They’re not earned in the U.S. but are relevant to global artists.
Neighbouring rights are not part of music publishing; they are earned by a master recording’s owner(s) and featured performer(s) when a song is publicly broadcast or performed. The revenue from neighbouring rights royalties is generated by terrestrial (broadcast) internet (Pandora) and satellite (SirusXM) radio play, cable TV channels, businesses that use background music (e.g., restaurants, hotels, and stores), live clubs and concert venues, and various online media outlets.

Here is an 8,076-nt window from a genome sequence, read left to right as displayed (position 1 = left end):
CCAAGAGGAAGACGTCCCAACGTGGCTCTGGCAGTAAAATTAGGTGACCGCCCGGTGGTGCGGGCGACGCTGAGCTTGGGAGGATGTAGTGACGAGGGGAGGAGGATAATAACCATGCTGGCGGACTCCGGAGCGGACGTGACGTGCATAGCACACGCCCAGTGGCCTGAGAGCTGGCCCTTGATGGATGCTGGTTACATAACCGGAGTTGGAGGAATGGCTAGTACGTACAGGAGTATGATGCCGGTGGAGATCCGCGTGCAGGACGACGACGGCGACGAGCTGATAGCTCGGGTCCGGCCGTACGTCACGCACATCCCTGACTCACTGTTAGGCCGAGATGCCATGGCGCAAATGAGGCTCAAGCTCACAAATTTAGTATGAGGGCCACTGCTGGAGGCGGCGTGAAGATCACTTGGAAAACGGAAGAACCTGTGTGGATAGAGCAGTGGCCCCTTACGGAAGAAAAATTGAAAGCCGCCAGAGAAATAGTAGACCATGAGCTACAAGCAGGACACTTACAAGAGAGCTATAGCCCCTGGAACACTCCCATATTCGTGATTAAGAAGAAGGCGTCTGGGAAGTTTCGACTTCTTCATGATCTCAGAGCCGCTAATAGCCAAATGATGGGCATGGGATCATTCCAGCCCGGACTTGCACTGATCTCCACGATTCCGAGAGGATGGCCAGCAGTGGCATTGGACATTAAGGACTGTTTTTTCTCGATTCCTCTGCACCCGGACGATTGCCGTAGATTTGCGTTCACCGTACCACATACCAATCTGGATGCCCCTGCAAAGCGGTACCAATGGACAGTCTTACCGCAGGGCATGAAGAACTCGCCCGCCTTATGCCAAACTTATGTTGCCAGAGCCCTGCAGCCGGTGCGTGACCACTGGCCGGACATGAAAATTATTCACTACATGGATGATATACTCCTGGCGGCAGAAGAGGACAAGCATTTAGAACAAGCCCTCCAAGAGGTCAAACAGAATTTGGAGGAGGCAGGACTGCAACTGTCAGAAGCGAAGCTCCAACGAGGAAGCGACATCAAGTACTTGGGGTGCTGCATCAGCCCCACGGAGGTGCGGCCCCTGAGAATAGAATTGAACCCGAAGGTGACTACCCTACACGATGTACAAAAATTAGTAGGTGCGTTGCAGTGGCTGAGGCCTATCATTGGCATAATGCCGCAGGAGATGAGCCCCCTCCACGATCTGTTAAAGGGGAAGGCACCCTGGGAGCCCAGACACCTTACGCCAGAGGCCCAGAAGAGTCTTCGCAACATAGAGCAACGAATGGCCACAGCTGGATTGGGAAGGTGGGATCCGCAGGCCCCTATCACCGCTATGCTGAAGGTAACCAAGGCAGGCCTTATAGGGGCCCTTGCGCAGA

In the U.S., broadcast radio stations do not earn a master-side royalty. However, master owners and performing artists are owed royalties for internet and satellite radio play, which is generally collected by an organization called SoundExchange.
The best way for you to start collecting these royalties is to affiliate and register your master recording with the neighbouring rights collection societies in every territory where your music is being listened to. Songtrust does not collect neighbouring rights royalties, but we did put together this detailed post on what’s quickly become a billion-dollar source of income within the music industry.
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